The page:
5 Practical Ways to Make Work Meaningful

Rylaan

employee engagement, meaningful work, workplace culture, leadership, management, supervision

[Excerpt from The Culture Question]

Motivation and employee engagement are on the minds of many leaders we meet. However, we rarely hear leaders make the connection between motivation and meaningful work. As one of the key ingredients of employee engagement, fulfilling work greatly increases workplace motivation. When an employee’s work is meaningful, they will be motivated to challenge themselves and excel at it. Here are five practical and simple strategies for making work more meaningful.

Push Boundaries

Most people want to do work that stimulates and challenges them. In our organization, we have learned that employees are more likely to be engaged and thrive when their boundaries are pushed slightly beyond what they think they can do. We have seen firsthand how employees will rise to the challenge of working on projects that are new to them or tasks that require them to use hidden talents or develop new skills.

Our employees have sometimes been surprised by the level of responsibility and trust we give them. The more important and challenging the work entrusted to them, the more encouraged and validated they feel by us as management. They also have the pleasure of working on a variety of new tasks.

Focus on Job Enrichment, Not More Work

In an attempt to make work more challenging, managers may sometimes ask for higher outputs of an employee’s tasks. For example, if an employee easily meets their requirement of producing 10 “widgets” per hour and approaches their manager asking for more challenge, the manager might increase the goal to 15. While increasing productivity requirements does increase the challenge of work, it usually isn’t the right kind of challenge and will normally lead to less satisfaction, not more.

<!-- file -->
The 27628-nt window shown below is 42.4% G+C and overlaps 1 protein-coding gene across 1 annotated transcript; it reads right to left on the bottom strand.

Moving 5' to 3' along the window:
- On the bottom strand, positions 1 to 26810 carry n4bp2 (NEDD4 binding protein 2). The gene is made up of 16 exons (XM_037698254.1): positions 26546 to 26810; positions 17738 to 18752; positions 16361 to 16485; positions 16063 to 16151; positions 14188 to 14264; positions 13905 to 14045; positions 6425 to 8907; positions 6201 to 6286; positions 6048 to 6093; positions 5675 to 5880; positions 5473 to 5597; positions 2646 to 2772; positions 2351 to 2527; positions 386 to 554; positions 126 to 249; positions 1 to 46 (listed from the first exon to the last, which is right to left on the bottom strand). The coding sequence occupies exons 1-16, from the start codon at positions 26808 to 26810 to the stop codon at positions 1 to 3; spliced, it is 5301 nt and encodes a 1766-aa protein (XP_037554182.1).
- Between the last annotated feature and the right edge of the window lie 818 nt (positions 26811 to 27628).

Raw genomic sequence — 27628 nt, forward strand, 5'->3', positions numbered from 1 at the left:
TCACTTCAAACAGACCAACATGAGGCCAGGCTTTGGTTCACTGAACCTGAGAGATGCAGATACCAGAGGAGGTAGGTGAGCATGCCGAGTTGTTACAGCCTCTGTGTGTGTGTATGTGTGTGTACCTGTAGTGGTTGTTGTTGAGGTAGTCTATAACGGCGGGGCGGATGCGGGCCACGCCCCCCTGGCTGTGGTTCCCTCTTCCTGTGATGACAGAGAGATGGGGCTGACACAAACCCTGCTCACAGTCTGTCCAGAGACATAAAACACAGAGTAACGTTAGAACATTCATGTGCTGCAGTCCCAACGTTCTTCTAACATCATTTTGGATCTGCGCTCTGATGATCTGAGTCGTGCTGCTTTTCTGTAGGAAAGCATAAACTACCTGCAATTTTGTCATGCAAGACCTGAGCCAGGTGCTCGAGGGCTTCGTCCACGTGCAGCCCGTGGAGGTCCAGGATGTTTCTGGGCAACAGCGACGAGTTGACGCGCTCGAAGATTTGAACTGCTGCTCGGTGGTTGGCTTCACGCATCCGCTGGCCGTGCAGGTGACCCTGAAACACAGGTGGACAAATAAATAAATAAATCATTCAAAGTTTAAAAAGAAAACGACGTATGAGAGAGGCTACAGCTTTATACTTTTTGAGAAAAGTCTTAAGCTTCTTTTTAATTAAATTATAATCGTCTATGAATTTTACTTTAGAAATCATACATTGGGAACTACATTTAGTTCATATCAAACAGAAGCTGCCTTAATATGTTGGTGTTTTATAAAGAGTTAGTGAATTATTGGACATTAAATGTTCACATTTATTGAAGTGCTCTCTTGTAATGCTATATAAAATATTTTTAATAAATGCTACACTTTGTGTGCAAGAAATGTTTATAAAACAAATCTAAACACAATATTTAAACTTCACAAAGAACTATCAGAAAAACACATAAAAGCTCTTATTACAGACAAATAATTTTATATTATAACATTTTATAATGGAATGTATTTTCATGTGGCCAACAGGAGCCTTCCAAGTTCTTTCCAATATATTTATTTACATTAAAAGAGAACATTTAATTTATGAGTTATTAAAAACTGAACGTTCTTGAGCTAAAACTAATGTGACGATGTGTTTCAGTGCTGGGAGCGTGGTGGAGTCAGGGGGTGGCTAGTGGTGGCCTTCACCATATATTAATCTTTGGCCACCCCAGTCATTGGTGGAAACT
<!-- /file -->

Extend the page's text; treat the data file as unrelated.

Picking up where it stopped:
Rather than simply adding more duties in an effort to stimulate employees, leaders should rather strive to provide opportunities for people to move more deeply into what brings them satisfaction. For instance, if an employee finds satisfaction in interacting with customers – and this is a valuable role in the organization – leaders should find ways to increase their contact with customers.

Remove Useless Tasks

Removing useless tasks may seem like an obvious priority, but if you examine the various responsibilities of people on your team, you may find that some of their tasks are of little or no organizational value. We find it important to ask questions like these to ensure people aren’t doing useless tasks:

  • How many emails are copied to and read by people who don’t need the information?
  • How many employees write reports that no one reads?
  • How much data is tracked but never used?
  • How many documents do people print that are already stored electronically?
  • How often are you asked questions regarding information that could easily be found by the person asking the question?
  • How often are you asked for direction by employees who are capable of setting their own direction?

From time to time, it’s important to take stock of tasks and eliminate some of them. The worst use of time is doing something that doesn’t need to be done in the first place.

Give Complete Units of Work

Most people find it satisfying to finish things, to check items off their lists, and to be able to look back and say, “I did that!” Knowing this, leaders should find ways to assign complete units of work whenever possible, allowing employees to see tasks through from beginning to end and experience a sense of completion. For example, it is beneficial to have the employee who helped write a report participate in presenting it to management. This not only increases their sense of responsibility, it also provides a sense of satisfaction in completing a task.